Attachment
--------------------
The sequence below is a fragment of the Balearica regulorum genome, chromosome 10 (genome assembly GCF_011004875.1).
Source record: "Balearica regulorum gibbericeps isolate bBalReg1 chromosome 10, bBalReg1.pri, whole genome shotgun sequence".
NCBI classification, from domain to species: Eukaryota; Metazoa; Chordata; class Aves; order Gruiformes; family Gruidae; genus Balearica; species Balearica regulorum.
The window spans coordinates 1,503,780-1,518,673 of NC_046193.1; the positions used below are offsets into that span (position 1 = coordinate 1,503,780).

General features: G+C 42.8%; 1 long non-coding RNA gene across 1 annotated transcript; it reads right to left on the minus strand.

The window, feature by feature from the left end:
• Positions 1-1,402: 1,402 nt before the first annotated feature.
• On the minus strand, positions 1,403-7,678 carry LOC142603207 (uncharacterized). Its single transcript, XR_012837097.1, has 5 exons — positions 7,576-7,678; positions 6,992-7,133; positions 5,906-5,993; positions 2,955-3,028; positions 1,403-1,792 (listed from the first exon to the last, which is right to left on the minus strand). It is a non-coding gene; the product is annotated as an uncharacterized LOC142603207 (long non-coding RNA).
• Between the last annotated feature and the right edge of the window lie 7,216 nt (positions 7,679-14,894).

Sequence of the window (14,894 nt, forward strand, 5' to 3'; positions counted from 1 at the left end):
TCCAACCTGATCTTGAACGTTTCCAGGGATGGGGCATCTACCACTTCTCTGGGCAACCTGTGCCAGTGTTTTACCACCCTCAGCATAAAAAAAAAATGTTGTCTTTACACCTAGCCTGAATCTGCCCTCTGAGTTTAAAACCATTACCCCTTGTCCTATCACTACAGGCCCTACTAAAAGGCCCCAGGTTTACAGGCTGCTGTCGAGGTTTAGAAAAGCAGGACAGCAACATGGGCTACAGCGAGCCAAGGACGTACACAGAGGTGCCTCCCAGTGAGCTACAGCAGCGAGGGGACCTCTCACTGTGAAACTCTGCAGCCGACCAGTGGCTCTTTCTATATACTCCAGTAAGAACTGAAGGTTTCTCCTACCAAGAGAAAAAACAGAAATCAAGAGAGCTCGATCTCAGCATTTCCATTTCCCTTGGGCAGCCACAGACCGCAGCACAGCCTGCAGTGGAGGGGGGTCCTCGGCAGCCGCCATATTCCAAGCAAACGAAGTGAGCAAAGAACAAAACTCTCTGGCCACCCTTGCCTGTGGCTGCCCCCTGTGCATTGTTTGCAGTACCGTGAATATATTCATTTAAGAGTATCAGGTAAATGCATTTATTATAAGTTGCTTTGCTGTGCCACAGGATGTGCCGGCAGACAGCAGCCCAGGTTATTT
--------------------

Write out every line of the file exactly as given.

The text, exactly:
The sequence below is a fragment of the Balearica regulorum genome, chromosome 10 (genome assembly GCF_011004875.1).
Source record: "Balearica regulorum gibbericeps isolate bBalReg1 chromosome 10, bBalReg1.pri, whole genome shotgun sequence".
NCBI classification, from domain to species: Eukaryota; Metazoa; Chordata; class Aves; order Gruiformes; family Gruidae; genus Balearica; species Balearica regulorum.
The window spans coordinates 1,503,780-1,518,673 of NC_046193.1; the positions used below are offsets into that span (position 1 = coordinate 1,503,780).

General features: G+C 42.8%; 1 long non-coding RNA gene across 1 annotated transcript; it reads right to left on the minus strand.

The window, feature by feature from the left end:
• Positions 1-1,402: 1,402 nt before the first annotated feature.
• On the minus strand, positions 1,403-7,678 carry LOC142603207 (uncharacterized). Its single transcript, XR_012837097.1, has 5 exons — positions 7,576-7,678; positions 6,992-7,133; positions 5,906-5,993; positions 2,955-3,028; positions 1,403-1,792 (listed from the first exon to the last, which is right to left on the minus strand). It is a non-coding gene; the product is annotated as an uncharacterized LOC142603207 (long non-coding RNA).
• Between the last annotated feature and the right edge of the window lie 7,216 nt (positions 7,679-14,894).

Sequence of the window (14,894 nt, forward strand, 5' to 3'; positions counted from 1 at the left end):
TCCAACCTGATCTTGAACGTTTCCAGGGATGGGGCATCTACCACTTCTCTGGGCAACCTGTGCCAGTGTTTTACCACCCTCAGCATAAAAAAAAAATGTTGTCTTTACACCTAGCCTGAATCTGCCCTCTGAGTTTAAAACCATTACCCCTTGTCCTATCACTACAGGCCCTACTAAAAGGCCCCAGGTTTACAGGCTGCTGTCGAGGTTTAGAAAAGCAGGACAGCAACATGGGCTACAGCGAGCCAAGGACGTACACAGAGGTGCCTCCCAGTGAGCTACAGCAGCGAGGGGACCTCTCACTGTGAAACTCTGCAGCCGACCAGTGGCTCTTTCTATATACTCCAGTAAGAACTGAAGGTTTCTCCTACCAAGAGAAAAAACAGAAATCAAGAGAGCTCGATCTCAGCATTTCCATTTCCCTTGGGCAGCCACAGACCGCAGCACAGCCTGCAGTGGAGGGGGGTCCTCGGCAGCCGCCATATTCCAAGCAAACGAAGTGAGCAAAGAACAAAACTCTCTGGCCACCCTTGCCTGTGGCTGCCCCCTGTGCATTGTTTGCAGTACCGTGAATATATTCATTTAAGAGTATCAGGTAAATGCATTTATTATAAGTTGCTTTGCTGTGCCACAGGATGTGCCGGCAGACAGCAGCCCAGGTTATTT